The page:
Aspetuck Brew Lab
Aspetuck Brew Lab packaging is another example of going down a totally different route. Similar to Anarchy Brewing, Aspetuck packaging focuses heavily on the brand style and visual.
The name “brew lab” is the main focal point when it comes to the visual style. Giving a scientific style that is very different from the normal when it comes to beer packaging.
I love the periodic table style logo and the science fiction like illustrations and patterns on the bottom of each can.
Connecting with your brand messaging and visual is key to linking your brand and your packaging together. This link can win over consumers and keep them with you.
Credit to Studio Juice
Camden Town Brewery
Camden Town Brewery are one of the leaders in the craft beer explosion that has came about in the last few years. And even they came to the conclusion that they needed to update and create a new visual in a fast moving market.
The new visual focuses on typography, which is all custom to each beer. I loose typography and it can be classed as a specialist art form. Getting this specialist style into your brand visual that runs through to your packaging can excel your look.
Giving this unique visual approach can set your packaging aside and give it that little something extra that brings consumers in.
Credit to Manual
Fort Point Beer Company
I have seen this beer packaging in many places now, and I love it. I love the shape illustration and the colours they use. Visually it is stunning, but when you read a little more into it you get the full picture.
The illustration to someone who doesn’t know is visually lovely. But the fact Fort Point is located in San Francisco begins to build a picture of what the illustration means.
This connection to both the local market and market further a field is the perfect scenario. This can be hard to do but if you can get this right, your on to a winner.
Credit to Taxi Studio
Carlsberg is another brand I have paid close attention to over the last couple of years. And the reason they are in this blog post is twofold. As I have mentioned in a previous post about food packaging.
I have focused heavily on the snap packs they have created where they use less plastic packaging and use glue to keep there six packs together. Now this is a huge brand that can put money into there research and development. But there is no reason small companies can’t make big change in the beer packaging industry.
The second this is the new brand they have brought through. Now a lot of people may not think this new rebrand does a lot.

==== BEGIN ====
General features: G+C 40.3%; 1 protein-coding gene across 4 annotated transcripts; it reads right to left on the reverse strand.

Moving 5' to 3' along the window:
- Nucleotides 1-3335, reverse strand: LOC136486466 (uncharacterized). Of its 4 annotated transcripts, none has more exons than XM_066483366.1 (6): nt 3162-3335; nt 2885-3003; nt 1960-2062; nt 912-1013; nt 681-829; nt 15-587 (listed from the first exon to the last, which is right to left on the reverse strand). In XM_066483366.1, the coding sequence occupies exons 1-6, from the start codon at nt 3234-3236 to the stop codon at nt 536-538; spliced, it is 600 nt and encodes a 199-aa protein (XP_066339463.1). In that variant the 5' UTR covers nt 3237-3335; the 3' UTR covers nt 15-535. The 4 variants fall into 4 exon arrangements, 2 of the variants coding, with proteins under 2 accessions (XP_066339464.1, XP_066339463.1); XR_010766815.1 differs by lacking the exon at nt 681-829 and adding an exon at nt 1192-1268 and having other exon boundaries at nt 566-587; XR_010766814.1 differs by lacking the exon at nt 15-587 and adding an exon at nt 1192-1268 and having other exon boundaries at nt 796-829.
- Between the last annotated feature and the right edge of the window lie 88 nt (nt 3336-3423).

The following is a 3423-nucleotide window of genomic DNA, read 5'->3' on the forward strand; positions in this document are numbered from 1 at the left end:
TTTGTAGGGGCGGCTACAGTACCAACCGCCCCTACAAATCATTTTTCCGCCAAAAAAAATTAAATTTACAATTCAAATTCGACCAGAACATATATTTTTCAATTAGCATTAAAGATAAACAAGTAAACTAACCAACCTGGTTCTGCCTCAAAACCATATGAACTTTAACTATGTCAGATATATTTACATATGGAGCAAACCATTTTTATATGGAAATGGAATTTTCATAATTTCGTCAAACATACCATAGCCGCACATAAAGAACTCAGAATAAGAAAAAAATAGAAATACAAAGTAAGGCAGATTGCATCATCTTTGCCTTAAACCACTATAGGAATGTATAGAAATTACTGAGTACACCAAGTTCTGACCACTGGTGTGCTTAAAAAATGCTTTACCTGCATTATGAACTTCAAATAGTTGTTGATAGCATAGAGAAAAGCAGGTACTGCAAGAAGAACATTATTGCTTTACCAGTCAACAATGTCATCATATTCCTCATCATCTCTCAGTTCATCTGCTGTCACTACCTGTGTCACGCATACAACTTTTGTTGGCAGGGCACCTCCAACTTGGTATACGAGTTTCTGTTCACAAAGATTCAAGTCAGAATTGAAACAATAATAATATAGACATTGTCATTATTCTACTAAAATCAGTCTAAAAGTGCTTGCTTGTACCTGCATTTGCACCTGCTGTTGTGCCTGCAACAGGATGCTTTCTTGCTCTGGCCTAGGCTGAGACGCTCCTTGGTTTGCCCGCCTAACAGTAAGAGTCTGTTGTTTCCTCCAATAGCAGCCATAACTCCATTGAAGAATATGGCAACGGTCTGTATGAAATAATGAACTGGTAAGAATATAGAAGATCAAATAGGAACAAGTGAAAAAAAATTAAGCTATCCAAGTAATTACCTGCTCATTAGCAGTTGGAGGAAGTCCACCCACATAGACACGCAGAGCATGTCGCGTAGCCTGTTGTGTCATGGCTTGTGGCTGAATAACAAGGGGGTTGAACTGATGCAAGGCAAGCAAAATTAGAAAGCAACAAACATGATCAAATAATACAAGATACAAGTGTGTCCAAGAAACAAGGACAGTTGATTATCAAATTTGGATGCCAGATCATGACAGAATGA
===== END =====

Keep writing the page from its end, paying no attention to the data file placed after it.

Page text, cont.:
But they have very much grew up in there visual style. Matured from the 00s design to a new fresh design. What has pushed this change seems to be the explosion of beer knowledge for the consumer.
They have created a more engaging and wanted visual that connects with the public and consumers. Whether that be a more environmentally conscious consumer or a more industry knowledgeable consumer.
Credit to Corona
Corona Plastic Free Packaging
Along with Carlsberg above. Corona have been really pushing the idea of plastic free packaging. As you have seen earlier in the post Corona have tried a screw on can.
This potential plastic substitute six pack packaging is made of biodegradable plant based fibers. As we have all seen in programs such as blue planet, our over use of one use plastics is causing really damage to the planet.
This has push big companies to really look at how they packaged products. This is not solely in the beer packaging industry but it is making visible steps to change.
If your not the size of Corona, this may not be as easy as plowing thousands of pounds into development of greener packaging. But even small changes can go a long way in changing culture.
Credit to Dalmore
Now Dalmore isn’t a beer, it’s a whiskey. But I love whiskey, and I love the Dalmore brand and packaging so it is getting the last spot in this post.
When it comes to spirits, packaging design can be slightly more high end. Dalmore is no different. The brand is clean and visually stunning. The box uses foiling print techniques and beautiful colours.
The main event though is the silver stage head on the bottle. Giving the consumer something they can really feel. This tactile style worked with me and I was instantly drawn to the bottle.
This idea of doing something a little more tactile and out there for packaging can sometimes come at a heavy cost. But could also set you apart from competition and with you over loyal customers.
Conclusion: Boozy Brilliance, Beer Packaging Explored
The beer industry has changed massively over the last 10 years. And in doing so the design and beer packaging element has also changed with it.
Craft beer explosion has led to more and more unique illustrative and typography based packaging. And a more environmentally conscious consumer has led to brands looking for more sustainable solutions to packaging.
This all leads to better packaging design and exciting for a designer like myself to see what I can do in this sector.
Do you have a beer and it needs it’s packaging designed? Let us know and we can help you accomplish what you want to.